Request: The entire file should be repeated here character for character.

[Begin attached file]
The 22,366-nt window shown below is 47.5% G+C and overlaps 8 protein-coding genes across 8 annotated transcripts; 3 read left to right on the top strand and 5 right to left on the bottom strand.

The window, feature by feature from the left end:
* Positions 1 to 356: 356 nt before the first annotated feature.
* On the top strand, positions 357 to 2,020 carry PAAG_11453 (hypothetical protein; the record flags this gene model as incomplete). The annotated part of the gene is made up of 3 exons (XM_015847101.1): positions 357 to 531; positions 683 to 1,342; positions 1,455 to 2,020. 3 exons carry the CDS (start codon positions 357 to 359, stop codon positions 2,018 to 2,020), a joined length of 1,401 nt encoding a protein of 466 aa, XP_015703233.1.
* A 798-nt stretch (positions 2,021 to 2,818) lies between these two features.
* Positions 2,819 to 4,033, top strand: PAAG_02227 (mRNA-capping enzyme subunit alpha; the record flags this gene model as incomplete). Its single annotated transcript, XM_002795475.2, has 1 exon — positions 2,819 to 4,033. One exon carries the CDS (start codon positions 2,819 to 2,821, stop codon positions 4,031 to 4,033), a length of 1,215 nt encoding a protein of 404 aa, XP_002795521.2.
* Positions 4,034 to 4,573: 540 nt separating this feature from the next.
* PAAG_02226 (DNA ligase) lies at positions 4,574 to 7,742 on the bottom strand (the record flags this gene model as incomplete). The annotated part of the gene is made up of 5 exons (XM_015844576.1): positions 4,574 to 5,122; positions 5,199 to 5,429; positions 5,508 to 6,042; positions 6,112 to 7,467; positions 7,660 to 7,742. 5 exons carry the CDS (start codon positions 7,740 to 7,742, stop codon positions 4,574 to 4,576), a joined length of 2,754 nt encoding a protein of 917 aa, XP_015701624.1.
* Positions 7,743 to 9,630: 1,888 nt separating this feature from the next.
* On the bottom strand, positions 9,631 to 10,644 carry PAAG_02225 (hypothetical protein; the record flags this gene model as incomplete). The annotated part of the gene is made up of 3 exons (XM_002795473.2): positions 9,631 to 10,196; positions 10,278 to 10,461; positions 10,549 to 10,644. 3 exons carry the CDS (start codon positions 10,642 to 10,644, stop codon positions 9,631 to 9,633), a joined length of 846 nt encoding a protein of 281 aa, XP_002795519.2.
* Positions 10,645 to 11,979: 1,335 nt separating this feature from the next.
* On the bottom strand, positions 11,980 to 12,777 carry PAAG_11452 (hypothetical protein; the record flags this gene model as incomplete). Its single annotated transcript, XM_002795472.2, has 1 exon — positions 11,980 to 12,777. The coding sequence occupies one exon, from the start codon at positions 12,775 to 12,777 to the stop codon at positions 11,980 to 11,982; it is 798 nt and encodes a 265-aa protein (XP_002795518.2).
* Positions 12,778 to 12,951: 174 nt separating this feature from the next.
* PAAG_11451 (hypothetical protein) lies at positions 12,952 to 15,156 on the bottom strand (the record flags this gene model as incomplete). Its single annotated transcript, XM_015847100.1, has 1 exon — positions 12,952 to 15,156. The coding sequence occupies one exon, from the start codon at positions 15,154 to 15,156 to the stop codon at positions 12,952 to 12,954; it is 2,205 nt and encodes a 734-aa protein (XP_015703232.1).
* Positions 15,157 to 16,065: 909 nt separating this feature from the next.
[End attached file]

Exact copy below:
The 22,366-nt window shown below is 47.5% G+C and overlaps 8 protein-coding genes across 8 annotated transcripts; 3 read left to right on the top strand and 5 right to left on the bottom strand.

The window, feature by feature from the left end:
* Positions 1 to 356: 356 nt before the first annotated feature.
* On the top strand, positions 357 to 2,020 carry PAAG_11453 (hypothetical protein; the record flags this gene model as incomplete). The annotated part of the gene is made up of 3 exons (XM_015847101.1): positions 357 to 531; positions 683 to 1,342; positions 1,455 to 2,020. 3 exons carry the CDS (start codon positions 357 to 359, stop codon positions 2,018 to 2,020), a joined length of 1,401 nt encoding a protein of 466 aa, XP_015703233.1.
* A 798-nt stretch (positions 2,021 to 2,818) lies between these two features.
* Positions 2,819 to 4,033, top strand: PAAG_02227 (mRNA-capping enzyme subunit alpha; the record flags this gene model as incomplete). Its single annotated transcript, XM_002795475.2, has 1 exon — positions 2,819 to 4,033. One exon carries the CDS (start codon positions 2,819 to 2,821, stop codon positions 4,031 to 4,033), a length of 1,215 nt encoding a protein of 404 aa, XP_002795521.2.
* Positions 4,034 to 4,573: 540 nt separating this feature from the next.
* PAAG_02226 (DNA ligase) lies at positions 4,574 to 7,742 on the bottom strand (the record flags this gene model as incomplete). The annotated part of the gene is made up of 5 exons (XM_015844576.1): positions 4,574 to 5,122; positions 5,199 to 5,429; positions 5,508 to 6,042; positions 6,112 to 7,467; positions 7,660 to 7,742. 5 exons carry the CDS (start codon positions 7,740 to 7,742, stop codon positions 4,574 to 4,576), a joined length of 2,754 nt encoding a protein of 917 aa, XP_015701624.1.
* Positions 7,743 to 9,630: 1,888 nt separating this feature from the next.
* On the bottom strand, positions 9,631 to 10,644 carry PAAG_02225 (hypothetical protein; the record flags this gene model as incomplete). The annotated part of the gene is made up of 3 exons (XM_002795473.2): positions 9,631 to 10,196; positions 10,278 to 10,461; positions 10,549 to 10,644. 3 exons carry the CDS (start codon positions 10,642 to 10,644, stop codon positions 9,631 to 9,633), a joined length of 846 nt encoding a protein of 281 aa, XP_002795519.2.
* Positions 10,645 to 11,979: 1,335 nt separating this feature from the next.
* On the bottom strand, positions 11,980 to 12,777 carry PAAG_11452 (hypothetical protein; the record flags this gene model as incomplete). Its single annotated transcript, XM_002795472.2, has 1 exon — positions 11,980 to 12,777. The coding sequence occupies one exon, from the start codon at positions 12,775 to 12,777 to the stop codon at positions 11,980 to 11,982; it is 798 nt and encodes a 265-aa protein (XP_002795518.2).
* Positions 12,778 to 12,951: 174 nt separating this feature from the next.
* PAAG_11451 (hypothetical protein) lies at positions 12,952 to 15,156 on the bottom strand (the record flags this gene model as incomplete). Its single annotated transcript, XM_015847100.1, has 1 exon — positions 12,952 to 15,156. The coding sequence occupies one exon, from the start codon at positions 15,154 to 15,156 to the stop codon at positions 12,952 to 12,954; it is 2,205 nt and encodes a 734-aa protein (XP_015703232.1).
* Positions 15,157 to 16,065: 909 nt separating this feature from the next.